Coach of the Year

After capturing the 2009 national championship, Paul Mainieri of LSU has been named National Coach of The Year by Collegiate Baseball newspaper.

Paul Mainieri, in his third season at LSU, led the Tigers to the 2009 NCAA Division I national championship with an 11-4 win over Texas at the College World Series. LSU finished the season winning 15 of 16 games and didn’t commit an error in five of six games played at the CWS.


His 2009 club also won the Southeastern Conference regular-season title and captured the SEC conference tournament for the second consecutive year.


“This team is a living example that if you dream it, you can do it,” Mainieri said about his 2009 NCAA Championship squad. “There was no doubt in their minds from the first day we got together in August that it was very possible that we were going to have this day together as national champions. I can vividly remember the first team meeting in August on the first day of school when we talked about winning the national championship. We believed it, but it was a long way away. We knew that we were going to have a lot of challenges if we were going to get to Omaha, so we didn’t think about Omaha. We just thought about the next game in front of us.”


“We started out ranked No. 1 in the country. What an awesome responsibility. We had a brand new stadium and everybody had high expectations for this season. Lesser people than these kids would have crumbled under that pressure, but these kids had the composure, poise, confidence and work ethic and the belief in each other that if they just took it one day at a time, they knew they could accomplish great things.”

Mainieri has a 134-62-2 record at the helm of the LSU baseball program and has a career mark of 998-554-6 in 27 seasons as a collegiate head coach. Mainieri has guided three teams to the College World Series during his career. He directed Notre Dame to the CWS in 2002 and also guided LSU to the event last year.


It only took Mainieri two seasons to guide LSU back to the College World Series as the Tigers advanced to the 2008 CWS. Then last December, Collegiate Baseball newspaper ranked LSU No. 1 in its pre-season poll. One of the big reasons was a remarkable recruiting class in 2007 which Collegiate Baseball ranked No. 1 in the nation and included nine players selected in the Major League Draft.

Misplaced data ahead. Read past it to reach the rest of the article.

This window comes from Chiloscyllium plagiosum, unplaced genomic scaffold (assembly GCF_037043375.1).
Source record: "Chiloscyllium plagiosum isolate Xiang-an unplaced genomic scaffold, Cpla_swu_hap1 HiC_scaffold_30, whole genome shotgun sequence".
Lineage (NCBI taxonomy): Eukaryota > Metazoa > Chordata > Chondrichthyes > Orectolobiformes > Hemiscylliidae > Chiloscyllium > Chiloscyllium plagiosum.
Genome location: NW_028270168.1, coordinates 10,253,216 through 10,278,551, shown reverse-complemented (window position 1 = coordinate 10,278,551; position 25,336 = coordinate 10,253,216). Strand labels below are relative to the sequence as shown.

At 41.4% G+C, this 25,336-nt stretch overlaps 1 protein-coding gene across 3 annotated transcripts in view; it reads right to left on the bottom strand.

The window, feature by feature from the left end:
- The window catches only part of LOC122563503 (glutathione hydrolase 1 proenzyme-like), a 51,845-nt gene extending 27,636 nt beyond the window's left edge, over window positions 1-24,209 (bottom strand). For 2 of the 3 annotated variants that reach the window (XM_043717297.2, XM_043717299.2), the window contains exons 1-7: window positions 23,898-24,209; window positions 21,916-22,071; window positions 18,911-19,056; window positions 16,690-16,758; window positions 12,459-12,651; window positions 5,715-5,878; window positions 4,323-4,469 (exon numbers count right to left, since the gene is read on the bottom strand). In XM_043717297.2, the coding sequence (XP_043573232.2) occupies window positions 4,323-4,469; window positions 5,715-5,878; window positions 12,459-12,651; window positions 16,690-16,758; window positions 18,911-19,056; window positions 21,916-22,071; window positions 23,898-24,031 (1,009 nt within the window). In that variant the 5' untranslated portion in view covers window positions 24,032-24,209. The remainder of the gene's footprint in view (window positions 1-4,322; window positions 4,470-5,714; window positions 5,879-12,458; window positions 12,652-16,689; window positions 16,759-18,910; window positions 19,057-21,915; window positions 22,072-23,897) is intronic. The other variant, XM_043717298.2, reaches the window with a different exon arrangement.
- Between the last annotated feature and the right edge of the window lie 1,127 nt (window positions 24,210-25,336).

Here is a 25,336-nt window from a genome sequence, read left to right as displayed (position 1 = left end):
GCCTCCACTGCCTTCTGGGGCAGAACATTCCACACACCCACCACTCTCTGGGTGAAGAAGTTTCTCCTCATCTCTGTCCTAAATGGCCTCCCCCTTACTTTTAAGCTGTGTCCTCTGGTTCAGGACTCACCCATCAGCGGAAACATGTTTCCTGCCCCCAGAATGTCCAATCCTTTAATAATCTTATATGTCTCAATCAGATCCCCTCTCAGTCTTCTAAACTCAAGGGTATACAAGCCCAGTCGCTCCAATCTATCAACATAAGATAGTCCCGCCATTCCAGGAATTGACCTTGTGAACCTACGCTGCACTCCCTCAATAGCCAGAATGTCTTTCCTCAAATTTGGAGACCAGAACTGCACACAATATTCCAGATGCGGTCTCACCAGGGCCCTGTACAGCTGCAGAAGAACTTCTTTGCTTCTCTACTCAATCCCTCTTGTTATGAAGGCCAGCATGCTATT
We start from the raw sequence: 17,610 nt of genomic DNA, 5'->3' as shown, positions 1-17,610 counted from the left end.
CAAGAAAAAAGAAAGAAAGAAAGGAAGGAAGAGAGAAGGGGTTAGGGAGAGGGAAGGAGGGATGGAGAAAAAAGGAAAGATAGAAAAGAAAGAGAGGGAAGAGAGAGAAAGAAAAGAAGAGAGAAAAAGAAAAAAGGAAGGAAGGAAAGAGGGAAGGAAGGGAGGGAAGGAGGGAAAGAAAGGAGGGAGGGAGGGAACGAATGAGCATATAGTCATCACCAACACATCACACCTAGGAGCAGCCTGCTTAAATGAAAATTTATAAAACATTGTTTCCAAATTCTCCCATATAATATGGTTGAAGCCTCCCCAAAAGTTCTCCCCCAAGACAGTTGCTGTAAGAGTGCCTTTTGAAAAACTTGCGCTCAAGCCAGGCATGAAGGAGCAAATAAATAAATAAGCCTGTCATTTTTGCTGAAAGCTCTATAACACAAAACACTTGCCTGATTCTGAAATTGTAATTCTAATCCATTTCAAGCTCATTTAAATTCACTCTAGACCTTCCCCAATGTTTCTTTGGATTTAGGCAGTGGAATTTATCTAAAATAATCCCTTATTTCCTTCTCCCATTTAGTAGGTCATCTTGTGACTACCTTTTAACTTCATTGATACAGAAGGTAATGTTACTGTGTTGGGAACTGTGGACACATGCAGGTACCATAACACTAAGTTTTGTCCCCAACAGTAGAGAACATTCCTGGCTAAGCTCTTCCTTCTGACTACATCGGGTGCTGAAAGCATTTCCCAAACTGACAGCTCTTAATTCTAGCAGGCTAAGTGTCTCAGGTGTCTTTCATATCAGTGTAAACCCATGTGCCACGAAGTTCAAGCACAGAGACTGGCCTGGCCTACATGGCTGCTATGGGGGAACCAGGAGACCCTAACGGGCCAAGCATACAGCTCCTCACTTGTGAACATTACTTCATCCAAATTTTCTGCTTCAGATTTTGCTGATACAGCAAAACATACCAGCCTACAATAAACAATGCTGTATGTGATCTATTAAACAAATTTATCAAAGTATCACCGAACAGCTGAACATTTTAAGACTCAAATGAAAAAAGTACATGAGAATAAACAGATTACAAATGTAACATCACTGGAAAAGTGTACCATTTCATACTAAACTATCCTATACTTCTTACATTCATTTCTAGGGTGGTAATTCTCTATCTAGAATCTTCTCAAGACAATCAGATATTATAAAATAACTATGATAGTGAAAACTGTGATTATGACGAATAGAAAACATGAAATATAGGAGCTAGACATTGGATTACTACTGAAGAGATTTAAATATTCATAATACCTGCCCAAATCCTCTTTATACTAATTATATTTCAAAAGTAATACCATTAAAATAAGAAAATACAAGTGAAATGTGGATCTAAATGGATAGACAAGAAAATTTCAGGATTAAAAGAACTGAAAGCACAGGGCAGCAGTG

LSU, which won 26 of its final 29 games to close the 2008 season, has a remarkable 82-20 record since April 22, 2008. The Tigers’ late-season drive to the 2008 CWS featured an SEC-record 23-game win streak, and LSU won 14 in a row from May 21-June 22 this season prior to a Game 2 championship series loss to Texas.


Mainieri’s emphasis on academic achievement has produced outstanding results in the classroom. Fourteen LSU baseball players, the most in the program’s history, were named to the 2008 SEC Academic Honor Roll.


Even more impressive is that he has his team log hundreds of hours of community service work as they regularly visit hospitals and schools in the Baton Rouge area.



Previous Collegiate Baseball National Coaches of The Year include:


• 2008: Mike Batesole, Fresno St.

• 2007: Pat Casey, Oregon St.

• 2006: Pat Casey, Oregon St.

• 2005: Augie Garrido, Texas

• 2004: George Horton, Cal. St. Fullerton

• 2003: Wayne Graham, Rice

• 2002: Augie Garrido, Texas

• 2001: Jim Morris, Miami (Fla.)

• 2000: Skip Bertman, Louisiana St.

• 1999: Jim Morris, Miami (Fla.)

• 1998: Mike Gillespie, Southern Calif.

Mike Batesole, Cal. St. Northridge

• 1997: Skip Bertman, Louisiana St.

• 1996: Skip Bertman, Louisiana St.,

Andy Lopez, Florida

• 1995: Augie Garrido, Cal. St. Fullerton

• 1994: Larry Cochell, Oklahoma

• 1993: Skip Bertman, Louisiana St.

• 1992: Andy Lopez, Pepperdine

• 1991: Skip Bertman, Louisiana St.

• 1990: Steve Webber, Georgia

• 1989: Dave Snow, Long Beach St.

• 1988: Larry Cochell, Cal. St. Fullerton

• 1987: Mark Marquess, Stanford

• 1986: Jerry Kindall, Arizona

• 1985: Ron Fraser, Miami (Fla.)

• 1984: Augie Garrido, Cal. St. Fullerton

• 1983: Cliff Gustafson, Texas

• 1982: Ron Fraser, Miami (Fla.)

• 1981: Jim Brock, Arizona St.

• 1980: Jerry Kindall, Arizona

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